Do you believe the two bougies intertwined? Seriously had to hack off a ton of dead bougainvillea branches, which was a very painful feat. Yup, the tea olive, citrus tree, buford holly and crepe myrtle were nearly totally engulfed.

I was pleasantly surprised to see my Chinese snowball viburnum with one bloom and I am super excited to watch it mature. I didn’t think the hostas would come back but they all did. I have lost hope for the hakonechloa grasses. I really like them but I think it’s too hot and dry here for them in the winter.

One of my most favorite plants is drift rose. I have white ones in my moon garden and peachy pink colored ones in my front sun garden. This variety is a beautiful fuchsia with lighter throats. They are blooming magnificently and smell like heaven!

arbor garden drift roses, nuhly grass, texas sage, phlox, lorapetalum agave

All of the tiny cuttings of azaleas and camelias that I propagated have new growth. And while the oakleaf hydrangeas are still bare, I do see signs of life. I was pleasantly surprised a bunch of my first-time lily bulbs bloomed and three of the lily trees shot up although only one bloomed beautifully for me. My old antique rose bushes have been putting on quite a display. The two new banana shrubs are happy and even my canna lilies and some chamomiles are coming up (which is the first time I had success with them). All of my purple salvias have tripled in size as did my rose of sharons and the seedlings from her that I planted. And my new amaryllis bulbs are doing great.

There are tons of weeds that have to get pulled… especially the virginia creeper and the bidens alba. I have had more than my share of fire ant bites already and have walked through and pulled up (mistakenly) stinging nettles much to my agony!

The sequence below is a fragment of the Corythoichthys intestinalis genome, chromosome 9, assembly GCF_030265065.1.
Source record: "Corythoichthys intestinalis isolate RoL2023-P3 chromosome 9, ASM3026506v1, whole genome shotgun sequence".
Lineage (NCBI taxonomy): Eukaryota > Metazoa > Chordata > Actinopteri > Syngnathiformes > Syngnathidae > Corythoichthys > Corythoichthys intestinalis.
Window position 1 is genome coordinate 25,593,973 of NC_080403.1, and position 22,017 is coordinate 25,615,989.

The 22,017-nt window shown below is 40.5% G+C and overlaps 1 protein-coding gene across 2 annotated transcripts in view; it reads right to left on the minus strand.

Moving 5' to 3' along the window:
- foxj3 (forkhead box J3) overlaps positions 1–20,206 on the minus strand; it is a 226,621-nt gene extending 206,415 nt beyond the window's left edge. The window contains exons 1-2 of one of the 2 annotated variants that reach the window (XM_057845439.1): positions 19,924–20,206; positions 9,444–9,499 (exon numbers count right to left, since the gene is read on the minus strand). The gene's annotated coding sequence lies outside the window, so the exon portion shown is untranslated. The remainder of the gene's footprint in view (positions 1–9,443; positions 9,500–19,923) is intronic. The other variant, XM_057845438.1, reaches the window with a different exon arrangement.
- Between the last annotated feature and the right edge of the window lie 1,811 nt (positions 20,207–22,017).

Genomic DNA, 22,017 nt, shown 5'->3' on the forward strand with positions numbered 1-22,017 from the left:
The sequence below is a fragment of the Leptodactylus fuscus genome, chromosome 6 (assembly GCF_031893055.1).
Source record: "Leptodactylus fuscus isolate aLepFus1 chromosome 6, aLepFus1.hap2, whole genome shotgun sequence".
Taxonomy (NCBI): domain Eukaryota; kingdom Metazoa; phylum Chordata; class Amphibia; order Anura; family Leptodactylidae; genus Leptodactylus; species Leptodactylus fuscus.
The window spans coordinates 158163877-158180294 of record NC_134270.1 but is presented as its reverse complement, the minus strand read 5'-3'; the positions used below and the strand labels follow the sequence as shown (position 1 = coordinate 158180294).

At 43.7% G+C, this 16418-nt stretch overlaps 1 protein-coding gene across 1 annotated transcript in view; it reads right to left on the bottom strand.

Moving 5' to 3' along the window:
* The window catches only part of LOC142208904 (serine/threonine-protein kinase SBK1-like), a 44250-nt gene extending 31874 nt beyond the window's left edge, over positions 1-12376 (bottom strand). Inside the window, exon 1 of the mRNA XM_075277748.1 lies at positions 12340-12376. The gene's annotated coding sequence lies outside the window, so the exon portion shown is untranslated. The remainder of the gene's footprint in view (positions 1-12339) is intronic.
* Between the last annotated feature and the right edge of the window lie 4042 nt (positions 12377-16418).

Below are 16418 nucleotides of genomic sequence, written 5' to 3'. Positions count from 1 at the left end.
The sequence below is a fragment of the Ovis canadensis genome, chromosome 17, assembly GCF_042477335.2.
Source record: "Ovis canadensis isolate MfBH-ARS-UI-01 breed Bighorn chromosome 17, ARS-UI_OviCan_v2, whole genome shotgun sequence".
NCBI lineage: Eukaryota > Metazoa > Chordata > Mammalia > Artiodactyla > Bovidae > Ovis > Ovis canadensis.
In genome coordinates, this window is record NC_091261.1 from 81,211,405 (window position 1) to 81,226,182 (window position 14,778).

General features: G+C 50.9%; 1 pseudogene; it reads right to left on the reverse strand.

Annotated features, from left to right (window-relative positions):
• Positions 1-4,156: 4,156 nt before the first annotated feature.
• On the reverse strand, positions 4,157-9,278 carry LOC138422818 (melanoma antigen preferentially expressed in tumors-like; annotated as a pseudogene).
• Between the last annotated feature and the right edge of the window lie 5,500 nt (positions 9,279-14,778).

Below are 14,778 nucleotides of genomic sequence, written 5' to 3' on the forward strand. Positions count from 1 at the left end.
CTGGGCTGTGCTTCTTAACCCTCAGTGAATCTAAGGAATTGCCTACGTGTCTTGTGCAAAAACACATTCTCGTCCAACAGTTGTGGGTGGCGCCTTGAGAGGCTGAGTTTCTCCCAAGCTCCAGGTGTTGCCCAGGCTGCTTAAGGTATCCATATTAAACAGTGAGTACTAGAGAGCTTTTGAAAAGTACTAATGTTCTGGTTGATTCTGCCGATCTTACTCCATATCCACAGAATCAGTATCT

The happiest thing for me, however, is that I threw handfuls of seeds down and have such a beautiful wildflower display! This is the first time I had such success with yellow coreopsis and multi-colored phlox. They are simply gorgeous if you like that messy, wild look!

coreopsis (tick seed) phlox drift roses black diamond crape myrtle muhly grass gaura and more
Pink drift roses, yellow coreopsis, red pink and fucshia phlox, gaura, with black diamond crape myrtle, muhly grass, silverberry, and some baby palms towards the back.

I transplanted way too young angel trumpets and rose of sharons but am keeping an eye on them and keeping them well watered. I am hopeful that my black-eyed susans will put on a display. I always have black-eyed susan vines but this is the first time I am growing the stand alone flower plants from seed. I even see an annual moonflower popping up under my moringa tree (which incidentally always dies back, and its weak but thin branches fall off).

I’ll start taking photos of specific individual plants so you can identify them… especially the ones that died back and are revived now that spring has arrived. That way you know what to expect for plants that look as if they’re dead but are really just going dormant and resting for the winter.

Can’t wait to start propagating some more! Until next time, happy planting.